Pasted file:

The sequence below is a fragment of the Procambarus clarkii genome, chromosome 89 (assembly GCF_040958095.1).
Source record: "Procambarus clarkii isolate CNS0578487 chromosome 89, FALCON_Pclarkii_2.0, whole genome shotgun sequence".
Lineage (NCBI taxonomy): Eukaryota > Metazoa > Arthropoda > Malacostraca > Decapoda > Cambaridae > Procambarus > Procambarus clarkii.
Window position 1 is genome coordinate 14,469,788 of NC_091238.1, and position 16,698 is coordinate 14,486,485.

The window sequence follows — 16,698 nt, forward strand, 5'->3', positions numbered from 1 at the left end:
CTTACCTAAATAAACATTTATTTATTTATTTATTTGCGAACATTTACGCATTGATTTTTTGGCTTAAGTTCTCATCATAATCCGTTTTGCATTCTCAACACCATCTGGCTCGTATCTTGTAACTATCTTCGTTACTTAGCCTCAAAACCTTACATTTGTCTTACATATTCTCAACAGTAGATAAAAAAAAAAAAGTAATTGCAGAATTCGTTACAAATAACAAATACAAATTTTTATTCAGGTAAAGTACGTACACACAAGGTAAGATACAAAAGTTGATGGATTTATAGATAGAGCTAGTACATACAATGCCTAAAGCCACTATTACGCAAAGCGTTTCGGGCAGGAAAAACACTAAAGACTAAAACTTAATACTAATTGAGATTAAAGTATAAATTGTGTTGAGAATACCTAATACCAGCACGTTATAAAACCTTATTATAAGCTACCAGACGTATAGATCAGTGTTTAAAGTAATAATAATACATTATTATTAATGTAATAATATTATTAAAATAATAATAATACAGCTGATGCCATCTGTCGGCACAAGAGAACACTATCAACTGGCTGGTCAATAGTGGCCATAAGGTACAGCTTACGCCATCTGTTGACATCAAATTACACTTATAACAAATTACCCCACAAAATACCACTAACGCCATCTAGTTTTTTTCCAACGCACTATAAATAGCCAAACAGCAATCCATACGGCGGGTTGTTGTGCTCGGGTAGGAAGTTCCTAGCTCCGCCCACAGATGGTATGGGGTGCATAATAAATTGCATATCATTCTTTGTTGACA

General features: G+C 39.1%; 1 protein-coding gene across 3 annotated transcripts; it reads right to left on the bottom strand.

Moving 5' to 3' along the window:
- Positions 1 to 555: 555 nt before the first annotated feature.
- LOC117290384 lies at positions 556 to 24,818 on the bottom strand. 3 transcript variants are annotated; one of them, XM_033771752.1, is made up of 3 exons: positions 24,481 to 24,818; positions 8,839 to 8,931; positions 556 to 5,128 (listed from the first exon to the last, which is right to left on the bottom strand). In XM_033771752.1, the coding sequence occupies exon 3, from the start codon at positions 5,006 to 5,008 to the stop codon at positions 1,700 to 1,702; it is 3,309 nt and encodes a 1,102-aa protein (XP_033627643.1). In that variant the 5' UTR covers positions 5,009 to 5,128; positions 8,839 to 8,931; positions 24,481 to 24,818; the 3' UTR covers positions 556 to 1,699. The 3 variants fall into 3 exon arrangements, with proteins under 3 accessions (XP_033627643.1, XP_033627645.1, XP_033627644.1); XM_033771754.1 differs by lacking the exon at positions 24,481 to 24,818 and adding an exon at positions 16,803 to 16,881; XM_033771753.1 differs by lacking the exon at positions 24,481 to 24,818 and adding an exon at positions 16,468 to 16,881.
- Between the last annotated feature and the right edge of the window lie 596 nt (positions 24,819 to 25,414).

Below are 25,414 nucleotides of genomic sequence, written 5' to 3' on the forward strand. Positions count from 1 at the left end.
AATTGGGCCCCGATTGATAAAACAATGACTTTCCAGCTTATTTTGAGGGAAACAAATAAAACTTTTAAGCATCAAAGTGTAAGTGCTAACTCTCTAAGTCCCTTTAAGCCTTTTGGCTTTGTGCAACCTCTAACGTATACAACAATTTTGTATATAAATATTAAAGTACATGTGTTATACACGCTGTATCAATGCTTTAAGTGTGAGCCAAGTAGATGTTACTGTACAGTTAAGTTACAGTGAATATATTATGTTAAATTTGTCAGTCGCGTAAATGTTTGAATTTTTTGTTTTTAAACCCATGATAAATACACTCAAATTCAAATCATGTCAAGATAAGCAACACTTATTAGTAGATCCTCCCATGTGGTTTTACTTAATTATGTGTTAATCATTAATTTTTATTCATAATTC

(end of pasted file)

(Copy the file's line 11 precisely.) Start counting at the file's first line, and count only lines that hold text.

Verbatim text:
- Between the last annotated feature and the right edge of the window lie 596 nt (positions 24,819 to 25,414).